How To Set Up Your Room For Editing

How To Set Up Your Room For Editing - bitesandtickles

When we started to take photo editing seriously we wanted to do everything right. Soon we noticed that getting accurate colors depends on way more than just finding the right presets.

We endlessly searched for how to set up our room, what time of day to edit and more. But honestly, we couldn’t find much more than the usual tips. That’s exactly why we decided to write a blog on this topic and give you some insights on how to get the most accurate colors. We hope you can take something new out of this. Let’s get to the juicy stuff!

The right monitor & calibrating it

photo editing monitor

You probably already know this, but having the right monitor and having it calibrated makes aaaall the diffrence! We often wondered why our images looked exactly how we wanted them to look on our screen but when we posted them, the colors seemed to be different.

This is a really common issue that can’t be solved completely, because every device renders colors differently. As a rule of thumb, most people look at their instagram using apple devices, so if you have one of those, check your images on the device. This can be time consuming tho, so the best way to get colors to look as similar as they can across all screens is to get a proper editing monitor. If you have an “srgb mode” in your monitor, turn it on. Turn off any image processing like blue light filters etc. and have it calibrated. You can learn how to calibrate your monitor here.

Before editing and before calibrating, make sure to let your monitor “warm up” for 30 minutes.


If you are a perfectionist and want your monitor calibrated as good as it can be, you can also use tools like spyder, which can be quite expensive, so maybe team up with other photogs and share the calibration tool.

If your monitor does not give you any options to calibrate it or is a very old one and you are having difficulties getting the right tones, maybe think about a professional editing monitor as your next investment.

If you are using a macbook, just calibrate it using this guide and you are all set.


The right time of day

what time of the day to edit images?

Ok this is HUGE!

We noticed our images look completely different if we look at them during different times of the day. Especially if we edited them during sunset and blue hour and then came back to look at them mid day.

The reason behind this is that our eyes perceive color differently depending on the light. When we edit during sunset, our room is filled with orange light and we might think colors on our screen are too cold when they are already warm enough and the opposite is true during blue hour. So our recommendation would be not to edit during those times if possible.

Oh and if you have one of the newer macbooks… they come with a feature that changes the display color according to the surrounding light which is the main reason we got ourselves one. BUT this is just a gimmick that DOES NOT WORK! As soon as you are approaching sunset, a.k.a the time when you need the feature the most, the screen just goes crazy shifting from green to magenta. So if you have that “feature”, turn it off. What a waste… it iiis what it is.

Setting up your room

This is an important step that is often overlooked.

If you have a window right behind your screen, you can’t see the colors accurately and might even get a headache. If you got a window directly behind you, the reflection might be annoying and the light falling directly onto the monitor might change your color perception. (Which is why professional editing monitors have boxes around them to block the light).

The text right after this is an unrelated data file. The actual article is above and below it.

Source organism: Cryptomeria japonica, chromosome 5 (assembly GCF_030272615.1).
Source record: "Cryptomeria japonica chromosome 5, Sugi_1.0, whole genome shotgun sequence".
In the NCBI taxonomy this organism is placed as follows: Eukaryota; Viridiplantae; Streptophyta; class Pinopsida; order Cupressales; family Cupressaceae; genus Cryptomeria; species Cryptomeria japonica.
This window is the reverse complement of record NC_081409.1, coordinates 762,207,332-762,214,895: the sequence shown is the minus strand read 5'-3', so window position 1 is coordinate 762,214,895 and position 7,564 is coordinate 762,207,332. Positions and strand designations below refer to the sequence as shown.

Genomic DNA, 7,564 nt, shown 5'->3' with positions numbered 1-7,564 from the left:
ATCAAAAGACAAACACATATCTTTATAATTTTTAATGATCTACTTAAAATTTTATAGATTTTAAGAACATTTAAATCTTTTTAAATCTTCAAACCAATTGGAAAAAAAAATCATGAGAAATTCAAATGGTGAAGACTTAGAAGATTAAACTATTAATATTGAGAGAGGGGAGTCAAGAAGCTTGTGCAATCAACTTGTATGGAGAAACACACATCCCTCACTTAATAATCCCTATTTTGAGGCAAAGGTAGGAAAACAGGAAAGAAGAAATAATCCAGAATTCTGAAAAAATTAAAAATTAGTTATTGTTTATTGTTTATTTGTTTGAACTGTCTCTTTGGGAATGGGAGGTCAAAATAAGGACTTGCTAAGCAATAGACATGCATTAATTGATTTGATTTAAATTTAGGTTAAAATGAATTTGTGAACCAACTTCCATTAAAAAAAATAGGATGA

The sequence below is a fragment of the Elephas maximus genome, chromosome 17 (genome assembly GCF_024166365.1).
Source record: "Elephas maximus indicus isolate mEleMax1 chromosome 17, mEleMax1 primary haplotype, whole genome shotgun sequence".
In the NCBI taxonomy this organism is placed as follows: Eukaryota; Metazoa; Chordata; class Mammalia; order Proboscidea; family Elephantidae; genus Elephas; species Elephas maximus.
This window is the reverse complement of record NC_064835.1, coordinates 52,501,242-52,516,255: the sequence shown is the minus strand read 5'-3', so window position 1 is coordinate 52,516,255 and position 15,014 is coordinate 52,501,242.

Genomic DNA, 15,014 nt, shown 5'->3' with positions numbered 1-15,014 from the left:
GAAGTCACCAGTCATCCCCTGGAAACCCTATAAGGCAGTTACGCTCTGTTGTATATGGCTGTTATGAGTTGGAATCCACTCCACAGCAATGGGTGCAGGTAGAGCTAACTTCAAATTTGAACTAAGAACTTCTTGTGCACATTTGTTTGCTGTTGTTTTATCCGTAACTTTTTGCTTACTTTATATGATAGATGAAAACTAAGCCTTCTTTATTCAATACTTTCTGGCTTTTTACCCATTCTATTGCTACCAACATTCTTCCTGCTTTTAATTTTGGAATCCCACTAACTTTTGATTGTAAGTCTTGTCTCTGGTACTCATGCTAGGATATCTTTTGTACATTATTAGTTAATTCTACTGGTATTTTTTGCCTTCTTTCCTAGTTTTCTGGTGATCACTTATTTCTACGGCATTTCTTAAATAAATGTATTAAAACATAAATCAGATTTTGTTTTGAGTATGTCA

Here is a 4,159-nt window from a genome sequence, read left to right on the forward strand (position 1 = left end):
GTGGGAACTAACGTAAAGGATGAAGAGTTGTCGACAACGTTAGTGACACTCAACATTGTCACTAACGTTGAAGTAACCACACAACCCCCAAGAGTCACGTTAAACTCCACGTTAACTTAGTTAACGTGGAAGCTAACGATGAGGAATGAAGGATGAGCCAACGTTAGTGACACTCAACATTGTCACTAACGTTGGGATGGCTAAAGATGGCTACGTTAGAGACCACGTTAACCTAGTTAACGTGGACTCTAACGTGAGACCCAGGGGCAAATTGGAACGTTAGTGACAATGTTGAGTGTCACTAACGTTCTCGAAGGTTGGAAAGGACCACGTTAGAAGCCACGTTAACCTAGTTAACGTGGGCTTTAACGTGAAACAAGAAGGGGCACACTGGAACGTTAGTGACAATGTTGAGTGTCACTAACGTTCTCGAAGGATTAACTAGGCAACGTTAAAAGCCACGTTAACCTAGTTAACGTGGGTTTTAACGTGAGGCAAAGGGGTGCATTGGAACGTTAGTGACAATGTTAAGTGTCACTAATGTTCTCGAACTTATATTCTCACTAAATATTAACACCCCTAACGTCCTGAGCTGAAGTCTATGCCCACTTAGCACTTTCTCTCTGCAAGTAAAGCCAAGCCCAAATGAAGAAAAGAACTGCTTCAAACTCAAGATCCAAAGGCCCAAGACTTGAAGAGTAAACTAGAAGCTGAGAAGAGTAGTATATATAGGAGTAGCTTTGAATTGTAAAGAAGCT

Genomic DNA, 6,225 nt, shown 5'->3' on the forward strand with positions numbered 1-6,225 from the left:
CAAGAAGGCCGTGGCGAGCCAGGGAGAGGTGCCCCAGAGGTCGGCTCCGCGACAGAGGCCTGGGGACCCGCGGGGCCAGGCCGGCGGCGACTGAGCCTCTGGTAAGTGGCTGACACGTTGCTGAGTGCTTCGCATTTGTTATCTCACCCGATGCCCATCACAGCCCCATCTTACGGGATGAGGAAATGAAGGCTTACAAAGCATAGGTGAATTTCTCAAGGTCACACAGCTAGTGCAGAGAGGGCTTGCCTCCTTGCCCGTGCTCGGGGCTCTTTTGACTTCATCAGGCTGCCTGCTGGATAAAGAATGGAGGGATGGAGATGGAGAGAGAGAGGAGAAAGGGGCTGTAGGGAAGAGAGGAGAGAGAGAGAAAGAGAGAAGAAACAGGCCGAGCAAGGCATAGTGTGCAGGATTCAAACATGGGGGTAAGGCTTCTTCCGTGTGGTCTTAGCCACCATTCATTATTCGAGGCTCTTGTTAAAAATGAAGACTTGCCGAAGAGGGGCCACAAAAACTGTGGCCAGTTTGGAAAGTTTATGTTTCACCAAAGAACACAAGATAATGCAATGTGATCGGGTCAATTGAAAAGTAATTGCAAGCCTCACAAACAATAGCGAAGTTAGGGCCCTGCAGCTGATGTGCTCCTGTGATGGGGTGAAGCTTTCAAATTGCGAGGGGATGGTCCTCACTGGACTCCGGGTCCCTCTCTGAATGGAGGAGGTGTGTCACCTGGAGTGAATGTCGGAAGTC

So the best would be having a window that is neither behind nor in front of you.

Close your blinds!

how to set up your room for editing images

This is really important to even out the light in your room. That way, you can see colors more accurately and your eyes won’t get tired as fast. Have your monitor just a little bit brighter than the room.

Turn off artificial light

the right light for editing images in lightroom

This depends on your light source. We got really warm light bulbs to make our home cozy. In turn, we can never edit with those lights on. Unless you have a daylight lamp (somewhere around 5500 kelvin), turn your lights off so it won’t decieve your color perception while editing your images.

Stay away from colored walls

You know how photos can have that disgusting green color cast when the sun is blasting on the grass and the grandma tells you to take group photos right on that spot. Everyone hates this!

The same counts for editing! If you have colored walls, try to stay away from them or atleast do not have your screen turned towards them so they don’t reflect colored light onto it.

Check your work on a different time and day

While it’s not always possible and we sometimes need to deliver galleries fast, checking your work on a different time and day can make a big difference. You may look at it with fresh eyes and can judge the colors better. If you can’t wait a day, maybe take a walk every two hours or go in another room and look out of the window into the distance. This will relax and reset your eyes. We been there, doing a 5 hour editing marathon and experienced our judgement of colors going downhill. So grab a coffee and enjoy your well deserved break, you earned this!

That’s all we learned during our years editing weddings. We hope this answered some of your questions (if you had any). Let us know in the comments if there is something you do that we didn’t discuss and if this article was helpful to you!


Maja & Alex | Bitesandtickles

1 comment

  • Craig Mason

    Nice article however the link to calibrating your MacBook Pro takes you to how to calibrate in windows 10 :)

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